When Joe Patterson arrives in a rural upper Midwestern river town in order to fix up and sell his late father’s “cabin,” a host of issues for which he’s not prepared confront him: the house is in shambles, his body aches, his checking account is almost empty, and he meets a twelve-year-old boy in need of help. A story of hope, loss, and redemption, Mississippi River Museum explores the unlikely friendship between two orphans who bond over fishing, bikes, and eating fried catfish.
Praise for Mississippi River Museum
Mississippi River Museum is a gut punch of an American story, set in a corner of northeast Iowa that simmers with menace and a slow-moving beauty. Its hero, Joe Patterson, breaks the mold of the usual rural archetypes: he’s biracial, full of heart, and aching, though he doesn’t know it, for a family of his own. Keith Pilapil Lesmeister’s chapbook is an instant classic.
—Benjamin Anastas, author of Too Good to Be True: a memoir
In Mississippi River Museum, Keith Pilapil Lesmeister works his slow and assured magic, reeling the reader in like one of the sunnies Joe Patterson tries to catch in the story. Each surprise comes as a flash breaking the surface of the clean, fluid prose. This is an arresting and redemptive tale about a young man and a boy, about generations of hurt being handed down. Lesmeister depicts the upper Midwest like no other author I know, refusing to turn away from its ugliness—or its devastating environmental beauty. On the merit of this story alone, I’d read anything Keith Pilapil Lesmeister writes.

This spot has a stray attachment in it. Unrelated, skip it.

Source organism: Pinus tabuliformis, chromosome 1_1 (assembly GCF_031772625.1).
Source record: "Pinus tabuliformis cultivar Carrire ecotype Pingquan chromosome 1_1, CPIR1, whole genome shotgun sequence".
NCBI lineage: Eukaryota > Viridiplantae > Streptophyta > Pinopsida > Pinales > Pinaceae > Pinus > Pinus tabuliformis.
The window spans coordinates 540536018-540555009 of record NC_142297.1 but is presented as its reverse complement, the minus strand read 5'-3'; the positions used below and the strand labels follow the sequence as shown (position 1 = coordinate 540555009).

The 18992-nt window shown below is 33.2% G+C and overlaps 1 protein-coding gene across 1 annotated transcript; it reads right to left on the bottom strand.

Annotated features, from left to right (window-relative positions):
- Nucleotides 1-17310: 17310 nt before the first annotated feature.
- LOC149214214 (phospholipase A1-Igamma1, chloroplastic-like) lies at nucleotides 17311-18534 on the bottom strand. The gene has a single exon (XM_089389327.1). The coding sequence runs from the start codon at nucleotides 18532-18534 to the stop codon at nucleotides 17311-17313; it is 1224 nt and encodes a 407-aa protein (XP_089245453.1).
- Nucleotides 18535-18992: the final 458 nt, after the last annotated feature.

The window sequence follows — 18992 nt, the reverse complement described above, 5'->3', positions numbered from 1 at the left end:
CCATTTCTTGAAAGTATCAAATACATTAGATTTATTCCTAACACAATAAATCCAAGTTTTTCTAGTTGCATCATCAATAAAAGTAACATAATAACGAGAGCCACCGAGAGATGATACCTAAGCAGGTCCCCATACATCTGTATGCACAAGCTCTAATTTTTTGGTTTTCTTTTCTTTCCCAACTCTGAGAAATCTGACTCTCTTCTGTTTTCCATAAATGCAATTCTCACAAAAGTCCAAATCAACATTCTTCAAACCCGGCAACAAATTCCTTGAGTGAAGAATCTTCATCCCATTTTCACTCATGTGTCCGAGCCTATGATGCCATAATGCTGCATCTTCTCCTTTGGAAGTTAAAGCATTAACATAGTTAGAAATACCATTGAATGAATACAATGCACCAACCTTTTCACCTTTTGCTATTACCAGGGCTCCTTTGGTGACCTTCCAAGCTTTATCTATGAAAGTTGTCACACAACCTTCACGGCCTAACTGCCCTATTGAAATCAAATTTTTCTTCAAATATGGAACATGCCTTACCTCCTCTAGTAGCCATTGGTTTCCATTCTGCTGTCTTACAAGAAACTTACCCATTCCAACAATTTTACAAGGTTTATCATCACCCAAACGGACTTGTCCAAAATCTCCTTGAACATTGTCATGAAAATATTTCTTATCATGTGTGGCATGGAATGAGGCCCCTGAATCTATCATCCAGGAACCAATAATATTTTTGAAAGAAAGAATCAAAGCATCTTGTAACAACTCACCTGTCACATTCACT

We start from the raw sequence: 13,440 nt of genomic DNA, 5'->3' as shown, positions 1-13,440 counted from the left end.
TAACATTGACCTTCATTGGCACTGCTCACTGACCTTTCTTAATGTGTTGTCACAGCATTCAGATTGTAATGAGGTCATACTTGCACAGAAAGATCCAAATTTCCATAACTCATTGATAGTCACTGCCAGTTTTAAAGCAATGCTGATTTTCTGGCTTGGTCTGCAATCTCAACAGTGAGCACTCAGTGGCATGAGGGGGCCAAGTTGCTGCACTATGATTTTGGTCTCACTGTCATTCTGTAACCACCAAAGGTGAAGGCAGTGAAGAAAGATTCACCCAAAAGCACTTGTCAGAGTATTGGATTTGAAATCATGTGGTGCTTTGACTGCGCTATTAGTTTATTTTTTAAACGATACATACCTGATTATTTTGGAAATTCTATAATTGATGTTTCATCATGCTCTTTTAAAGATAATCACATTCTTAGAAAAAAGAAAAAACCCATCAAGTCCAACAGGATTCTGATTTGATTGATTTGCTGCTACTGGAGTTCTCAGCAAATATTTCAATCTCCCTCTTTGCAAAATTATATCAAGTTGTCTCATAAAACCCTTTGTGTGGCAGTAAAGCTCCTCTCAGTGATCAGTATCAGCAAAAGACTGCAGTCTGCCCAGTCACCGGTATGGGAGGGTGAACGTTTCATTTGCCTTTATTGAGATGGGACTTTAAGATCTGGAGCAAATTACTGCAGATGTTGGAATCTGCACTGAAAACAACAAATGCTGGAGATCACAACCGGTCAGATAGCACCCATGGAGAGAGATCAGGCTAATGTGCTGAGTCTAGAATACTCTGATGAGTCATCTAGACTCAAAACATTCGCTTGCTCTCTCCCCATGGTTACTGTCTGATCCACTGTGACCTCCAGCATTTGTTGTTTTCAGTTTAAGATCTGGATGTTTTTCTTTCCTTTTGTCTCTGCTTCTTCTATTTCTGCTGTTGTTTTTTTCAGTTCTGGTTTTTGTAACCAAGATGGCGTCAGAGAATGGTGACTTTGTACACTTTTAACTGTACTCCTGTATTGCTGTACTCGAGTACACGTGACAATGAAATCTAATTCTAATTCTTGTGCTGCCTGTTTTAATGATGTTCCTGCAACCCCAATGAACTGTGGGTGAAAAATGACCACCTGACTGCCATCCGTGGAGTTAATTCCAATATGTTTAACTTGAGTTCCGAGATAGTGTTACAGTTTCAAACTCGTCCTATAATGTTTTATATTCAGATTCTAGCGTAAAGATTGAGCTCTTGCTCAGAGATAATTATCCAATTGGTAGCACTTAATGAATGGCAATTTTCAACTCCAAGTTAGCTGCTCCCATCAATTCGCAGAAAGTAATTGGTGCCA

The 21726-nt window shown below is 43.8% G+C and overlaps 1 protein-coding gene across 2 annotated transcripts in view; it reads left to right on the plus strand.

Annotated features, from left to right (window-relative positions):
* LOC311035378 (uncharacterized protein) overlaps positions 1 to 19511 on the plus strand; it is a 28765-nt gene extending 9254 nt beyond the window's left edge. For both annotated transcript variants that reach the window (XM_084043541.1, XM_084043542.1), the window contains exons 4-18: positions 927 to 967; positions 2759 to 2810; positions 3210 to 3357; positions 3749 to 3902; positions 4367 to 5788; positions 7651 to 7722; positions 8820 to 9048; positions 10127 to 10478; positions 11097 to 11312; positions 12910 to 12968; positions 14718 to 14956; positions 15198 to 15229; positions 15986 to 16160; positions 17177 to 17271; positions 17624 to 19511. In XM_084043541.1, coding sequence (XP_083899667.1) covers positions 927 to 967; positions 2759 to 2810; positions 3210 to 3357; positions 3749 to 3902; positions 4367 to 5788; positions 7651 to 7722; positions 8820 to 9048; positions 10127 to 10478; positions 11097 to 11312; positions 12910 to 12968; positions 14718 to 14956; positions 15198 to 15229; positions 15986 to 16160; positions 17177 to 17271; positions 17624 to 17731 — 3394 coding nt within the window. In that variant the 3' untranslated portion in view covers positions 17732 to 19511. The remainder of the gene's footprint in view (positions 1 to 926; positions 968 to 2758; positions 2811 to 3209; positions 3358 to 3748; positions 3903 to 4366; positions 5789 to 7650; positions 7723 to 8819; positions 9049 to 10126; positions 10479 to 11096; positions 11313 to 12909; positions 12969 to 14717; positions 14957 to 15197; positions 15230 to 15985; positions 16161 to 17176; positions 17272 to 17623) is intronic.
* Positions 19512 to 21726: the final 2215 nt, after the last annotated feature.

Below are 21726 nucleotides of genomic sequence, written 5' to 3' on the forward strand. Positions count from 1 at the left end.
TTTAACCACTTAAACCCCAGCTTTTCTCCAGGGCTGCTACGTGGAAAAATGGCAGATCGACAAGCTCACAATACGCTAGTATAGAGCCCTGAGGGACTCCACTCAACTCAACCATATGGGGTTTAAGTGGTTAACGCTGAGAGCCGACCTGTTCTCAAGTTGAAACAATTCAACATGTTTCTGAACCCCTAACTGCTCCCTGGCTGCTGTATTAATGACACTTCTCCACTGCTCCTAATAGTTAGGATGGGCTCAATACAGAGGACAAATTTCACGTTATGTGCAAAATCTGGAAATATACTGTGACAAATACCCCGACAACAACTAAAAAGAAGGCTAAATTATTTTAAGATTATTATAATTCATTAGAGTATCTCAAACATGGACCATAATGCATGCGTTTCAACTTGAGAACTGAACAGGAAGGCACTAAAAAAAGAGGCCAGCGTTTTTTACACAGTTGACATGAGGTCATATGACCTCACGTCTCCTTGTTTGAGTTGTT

—Rachel Swearington, author of How to Walk on Water and Other Stories
In his Mississippi River Museum, Keith Pilapil Lesmeister has created Joe Patterson: a compelling character who struggles with his sense of self and place; struggles with a past that meanders menacingly like an almost still river through his blood; struggles with those stories we all carry inside to protect ourselves from admitting the truth. There’s a desperate beauty to Joe’s searching story, his almost quiet and tender loss, confusion, and rage. His heart is big, his vision steadily moving towards clarity. Lesmeister composes glimpses into the racism and violence Joe faces, as he begins to care, change, and act to make the most of his “work-in-progress” life. In this unique and necessary region along the upper Mississippi, Keith Pilapil Lesmeister has composed a powerful and beautiful fiction.
—Fred Arroyo, author of Sown in Earth: Essays of Memory and Belonging
Mississippi River Museum is Keith Pilapil Lesmeister’s masterclass in patient interiority and how to finesse nuanced storytelling out of ache, river silt, and catfish scales. Don’t miss out on one of the finest Midwestern writers at work
—Ron Austin, author of Avery Colt is a Snake, a Thief, a Liar
Purchase a copy here.